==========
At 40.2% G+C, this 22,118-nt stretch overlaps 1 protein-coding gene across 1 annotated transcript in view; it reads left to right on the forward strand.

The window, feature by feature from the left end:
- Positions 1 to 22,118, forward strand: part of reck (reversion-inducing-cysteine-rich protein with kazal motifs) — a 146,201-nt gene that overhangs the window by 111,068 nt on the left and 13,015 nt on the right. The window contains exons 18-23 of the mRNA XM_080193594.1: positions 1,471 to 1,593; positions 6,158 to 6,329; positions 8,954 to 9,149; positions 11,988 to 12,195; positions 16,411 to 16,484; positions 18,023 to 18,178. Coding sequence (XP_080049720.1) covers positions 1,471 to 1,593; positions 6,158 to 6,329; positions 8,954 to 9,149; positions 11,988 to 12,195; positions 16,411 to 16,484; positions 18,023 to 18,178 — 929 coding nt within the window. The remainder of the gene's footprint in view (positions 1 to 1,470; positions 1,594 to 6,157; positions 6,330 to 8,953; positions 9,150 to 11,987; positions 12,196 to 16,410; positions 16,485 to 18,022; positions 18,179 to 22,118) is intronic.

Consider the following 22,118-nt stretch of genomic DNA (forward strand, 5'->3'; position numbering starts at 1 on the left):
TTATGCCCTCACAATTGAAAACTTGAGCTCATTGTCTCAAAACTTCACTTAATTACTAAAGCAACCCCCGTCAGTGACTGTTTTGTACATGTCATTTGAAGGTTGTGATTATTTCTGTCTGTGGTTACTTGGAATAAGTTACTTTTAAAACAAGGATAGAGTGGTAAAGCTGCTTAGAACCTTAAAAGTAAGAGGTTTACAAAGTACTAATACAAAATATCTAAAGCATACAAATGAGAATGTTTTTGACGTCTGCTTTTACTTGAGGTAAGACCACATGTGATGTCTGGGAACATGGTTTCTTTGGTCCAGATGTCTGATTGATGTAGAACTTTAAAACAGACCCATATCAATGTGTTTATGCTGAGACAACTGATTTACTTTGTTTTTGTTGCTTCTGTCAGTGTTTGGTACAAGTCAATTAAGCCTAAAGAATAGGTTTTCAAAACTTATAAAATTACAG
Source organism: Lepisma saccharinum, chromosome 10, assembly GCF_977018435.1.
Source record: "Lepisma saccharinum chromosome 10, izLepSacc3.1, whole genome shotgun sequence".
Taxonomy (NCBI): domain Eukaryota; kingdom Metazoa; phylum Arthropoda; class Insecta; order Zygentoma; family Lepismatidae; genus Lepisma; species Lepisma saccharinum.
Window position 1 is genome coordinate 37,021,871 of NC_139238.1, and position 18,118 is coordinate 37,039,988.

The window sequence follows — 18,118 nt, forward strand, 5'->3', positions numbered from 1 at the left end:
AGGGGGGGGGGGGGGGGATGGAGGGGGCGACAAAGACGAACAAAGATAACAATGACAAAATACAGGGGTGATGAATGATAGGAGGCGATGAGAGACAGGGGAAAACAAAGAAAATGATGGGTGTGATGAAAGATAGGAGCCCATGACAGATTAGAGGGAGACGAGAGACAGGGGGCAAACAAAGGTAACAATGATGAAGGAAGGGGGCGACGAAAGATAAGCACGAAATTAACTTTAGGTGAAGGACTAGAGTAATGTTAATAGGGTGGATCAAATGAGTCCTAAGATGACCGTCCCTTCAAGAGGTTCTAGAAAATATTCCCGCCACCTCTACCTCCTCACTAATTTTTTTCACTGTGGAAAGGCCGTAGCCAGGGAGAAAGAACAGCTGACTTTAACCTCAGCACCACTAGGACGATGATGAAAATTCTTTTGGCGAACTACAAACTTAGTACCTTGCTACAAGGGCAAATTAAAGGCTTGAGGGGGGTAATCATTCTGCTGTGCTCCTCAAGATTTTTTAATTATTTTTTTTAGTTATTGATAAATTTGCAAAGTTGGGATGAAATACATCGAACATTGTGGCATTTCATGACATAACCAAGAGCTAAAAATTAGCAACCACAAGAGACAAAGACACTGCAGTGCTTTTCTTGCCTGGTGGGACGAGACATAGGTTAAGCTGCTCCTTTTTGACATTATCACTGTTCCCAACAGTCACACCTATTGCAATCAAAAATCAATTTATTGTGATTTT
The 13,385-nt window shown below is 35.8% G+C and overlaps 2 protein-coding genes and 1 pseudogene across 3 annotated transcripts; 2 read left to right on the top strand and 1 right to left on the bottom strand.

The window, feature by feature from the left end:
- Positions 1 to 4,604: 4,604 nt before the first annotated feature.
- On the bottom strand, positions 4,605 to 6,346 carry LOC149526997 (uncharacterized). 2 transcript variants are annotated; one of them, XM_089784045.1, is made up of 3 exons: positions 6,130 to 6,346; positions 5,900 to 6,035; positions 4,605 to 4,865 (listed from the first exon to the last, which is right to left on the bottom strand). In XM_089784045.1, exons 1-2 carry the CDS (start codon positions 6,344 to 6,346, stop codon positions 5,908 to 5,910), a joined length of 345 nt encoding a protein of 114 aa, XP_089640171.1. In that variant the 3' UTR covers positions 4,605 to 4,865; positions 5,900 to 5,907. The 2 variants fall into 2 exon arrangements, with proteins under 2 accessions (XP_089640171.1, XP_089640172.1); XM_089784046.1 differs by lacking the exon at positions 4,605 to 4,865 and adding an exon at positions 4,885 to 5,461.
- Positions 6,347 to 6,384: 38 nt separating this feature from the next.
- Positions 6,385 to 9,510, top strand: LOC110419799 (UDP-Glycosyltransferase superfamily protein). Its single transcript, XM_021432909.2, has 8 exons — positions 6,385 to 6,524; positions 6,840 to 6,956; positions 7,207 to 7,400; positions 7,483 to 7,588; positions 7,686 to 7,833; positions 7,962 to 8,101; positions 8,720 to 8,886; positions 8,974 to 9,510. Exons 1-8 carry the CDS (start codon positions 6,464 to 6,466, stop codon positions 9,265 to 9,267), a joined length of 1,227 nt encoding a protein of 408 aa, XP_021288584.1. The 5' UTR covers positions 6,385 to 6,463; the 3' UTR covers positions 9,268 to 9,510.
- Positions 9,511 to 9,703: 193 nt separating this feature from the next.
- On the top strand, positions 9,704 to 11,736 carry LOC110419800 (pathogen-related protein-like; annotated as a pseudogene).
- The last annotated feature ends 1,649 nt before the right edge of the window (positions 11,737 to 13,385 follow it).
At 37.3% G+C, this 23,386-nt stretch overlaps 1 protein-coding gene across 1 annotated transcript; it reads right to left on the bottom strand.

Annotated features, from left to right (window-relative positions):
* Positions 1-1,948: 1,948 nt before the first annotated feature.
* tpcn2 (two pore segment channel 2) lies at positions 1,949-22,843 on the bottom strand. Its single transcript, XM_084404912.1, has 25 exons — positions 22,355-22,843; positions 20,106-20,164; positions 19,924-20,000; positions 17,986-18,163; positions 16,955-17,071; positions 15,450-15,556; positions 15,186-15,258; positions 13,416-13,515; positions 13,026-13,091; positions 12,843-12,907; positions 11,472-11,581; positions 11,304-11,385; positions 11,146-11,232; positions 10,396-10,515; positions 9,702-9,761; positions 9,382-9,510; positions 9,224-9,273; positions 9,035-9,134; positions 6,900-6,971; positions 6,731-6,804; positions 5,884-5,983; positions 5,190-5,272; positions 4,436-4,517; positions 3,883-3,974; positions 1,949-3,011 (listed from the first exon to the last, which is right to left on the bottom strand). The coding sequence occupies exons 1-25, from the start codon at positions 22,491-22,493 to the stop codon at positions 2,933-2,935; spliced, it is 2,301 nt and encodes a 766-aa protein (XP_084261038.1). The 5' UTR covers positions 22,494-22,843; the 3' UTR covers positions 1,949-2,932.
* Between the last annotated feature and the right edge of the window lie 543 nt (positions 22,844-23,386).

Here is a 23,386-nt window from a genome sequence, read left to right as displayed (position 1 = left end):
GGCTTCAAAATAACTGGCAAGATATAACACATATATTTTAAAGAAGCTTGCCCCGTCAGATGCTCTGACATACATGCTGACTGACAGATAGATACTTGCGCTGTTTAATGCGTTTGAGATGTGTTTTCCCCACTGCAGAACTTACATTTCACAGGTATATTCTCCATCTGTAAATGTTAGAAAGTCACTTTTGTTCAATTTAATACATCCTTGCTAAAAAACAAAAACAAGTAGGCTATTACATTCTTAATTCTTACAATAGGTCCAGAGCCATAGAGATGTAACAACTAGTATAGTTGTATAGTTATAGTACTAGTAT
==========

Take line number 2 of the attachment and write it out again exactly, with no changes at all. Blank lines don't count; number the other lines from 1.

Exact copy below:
The window, feature by feature from the left end: